You have to go back to the depths of the Great Recession to find gasoline prices as low as they are today; but because the economy is at least in marginally better shape now than it was back then, we're able to appreciate the savings at the pump all the more.
As fuel savings shovel more money into our pockets, we're giving the economy a bigger boost. Economists say for every penny per gallon drop in fuel costs, the U.S. gets a $1 billion stimulus injection. As fast as we're saving it, though, we're spending it. Consumers are expected to spend two-thirds of the fuel savings, and it's estimated that lower gas prices were at least partially responsible for the better than 4% jump in retail sales this past Christmas.
Yet it's not good news for all retailers. Dollar-store chains, for example, find that some of the customers they won during a rising-price environment migrate back to the original channels they shopped in beforehand. But other channels stand to do well in this low energy cost environment, and one of the best positioned markets could be as close as your neighborhood convenience store.
A convenient opportunity
With a wide array of groceries, fresh and prepared foods, and in many cases gasoline too, the c-store format is experiencing a protracted period of growth as they become the go-to stores for consumers. Wells Fargo analysts found every single convenience store it surveyed credited lower gas prices as the reason behind higher foot traffic and sales in the fourth quarter last year.
There are over 151,000 convenience stores in the U.S., and according to the National Association of Convenience Stores, c-store owners in the U.S. -- two-thirds of which are individuals operating 10 or fewer stores -- typically only make $0.02 or $0.03 profit per gallon of gas sold. These owners are relying instead upon in-store purchases of beer, soda, and cigarettes to stay open.
Last year the market researchers at Technomic said convenience stores were able to steal customers away from fast-food chains like McDonald's and Burger King by bolstering their fresh food options. In a survey of 4,000 c-store shoppers, 26% skipped going to their local burger joint because they already picked up something to eat at their local 7-Eleven or Wawa.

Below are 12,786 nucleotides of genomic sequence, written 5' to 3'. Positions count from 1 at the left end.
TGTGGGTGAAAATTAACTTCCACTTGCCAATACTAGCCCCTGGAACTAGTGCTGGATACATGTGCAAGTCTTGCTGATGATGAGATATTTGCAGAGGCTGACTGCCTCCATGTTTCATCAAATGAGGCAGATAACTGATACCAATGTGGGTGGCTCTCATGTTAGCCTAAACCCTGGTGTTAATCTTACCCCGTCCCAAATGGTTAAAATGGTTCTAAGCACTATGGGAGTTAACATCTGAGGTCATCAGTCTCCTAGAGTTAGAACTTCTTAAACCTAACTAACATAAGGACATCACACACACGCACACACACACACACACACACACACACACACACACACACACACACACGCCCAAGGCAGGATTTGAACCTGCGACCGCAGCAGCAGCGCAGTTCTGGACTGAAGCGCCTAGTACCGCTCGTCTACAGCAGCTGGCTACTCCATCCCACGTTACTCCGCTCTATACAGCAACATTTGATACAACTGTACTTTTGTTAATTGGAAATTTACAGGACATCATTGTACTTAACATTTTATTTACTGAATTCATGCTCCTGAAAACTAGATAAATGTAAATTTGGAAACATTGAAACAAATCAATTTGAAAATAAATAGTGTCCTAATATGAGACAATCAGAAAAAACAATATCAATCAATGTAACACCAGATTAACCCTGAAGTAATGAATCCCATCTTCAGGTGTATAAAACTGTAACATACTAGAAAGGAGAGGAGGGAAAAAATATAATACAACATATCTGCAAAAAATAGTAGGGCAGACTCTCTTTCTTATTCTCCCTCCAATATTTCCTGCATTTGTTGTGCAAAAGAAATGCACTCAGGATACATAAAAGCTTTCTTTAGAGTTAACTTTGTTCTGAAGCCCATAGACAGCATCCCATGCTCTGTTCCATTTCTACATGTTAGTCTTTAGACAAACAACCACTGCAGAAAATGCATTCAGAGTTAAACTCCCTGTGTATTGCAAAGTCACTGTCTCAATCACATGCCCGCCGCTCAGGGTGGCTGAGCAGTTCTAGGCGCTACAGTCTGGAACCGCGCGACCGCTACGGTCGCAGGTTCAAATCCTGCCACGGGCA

And you won't see c-stores bemoaning CVS Health's (NYSE:CVS) decision to stop selling tobacco products last year. The pharmacy operator admitted most of its customers who used to buy cigarettes from it turned to convenience stores and gas stations for their purchases. It was only able to make up the lost revenue by the expansion of Medicaid under the Affordable Care Act.
Now that low gas prices have drivers putting the pedal to the metal more often, the c-stores are seeing a greater uptick in business as the Wells Fargo survey indicates.
Refining your choices
Alimentation Couche-Tard (OTC:ANCTF), for example, operates the Circle K chain and is one of the largest c-store operators in North America, second only to 7-Eleven. It saw fiscal year 2015 second quarter net earnings jump 25% last November due to strong fuel margins and a 2.1% increase in U.S. same-store road transportation fuel volumes. And back then, AAA said the average price of gas was $2.81 per gallon, almost $0.60 per gallon more than current prices.
Marathon Petroleum (NYSE:MPC) runs 2,750 c-stores in 22 states through its Speedway subsidiary, making it the largest company-owned convenience store chain in the U.S. by revenue. Its fourth quarter earnings report issued earlier this month showed net earnings rising 27% from the year ago period to $798 million, or $2.86 per share, while total income from operations, which includes its refinery business, as well as Speedway and its pipelines, was up 25% year over year.
In addition to its convenience stores, Marathon is also is fourth-largest refiner in the U.S. with crude oil refining capacity of approximately 1.7 million barrels per day in its seven-refinery system.
That gives it two ways to profit from low gas prices. In addition to its c-stores, its refineries can profit by selling products that are insulated from oil price fluctuations, like asphalt, as well as having the ability to export their fuels to international markets that are willing to pay up. Sure, falling crude oil prices can pressure refinery margins, but they can make it up in volumes of refined products sold as people drive more.
Giving it the gas
When consumption is the driving force in the economy -- and consumer spending accounts for more than two-thirds of our GDP -- we're going to see lower fuel prices benefiting a broad swath of the market.
Smart investors will remember oil and gas prices have a way of confounding the experts, so savvy investors won't fill up their tank (or portfolio) with any one sector of the market. But we're at that happy intersection where discounted gas meets a marginally improved economy, giving discerning investors a number of paths to take on the road to profit.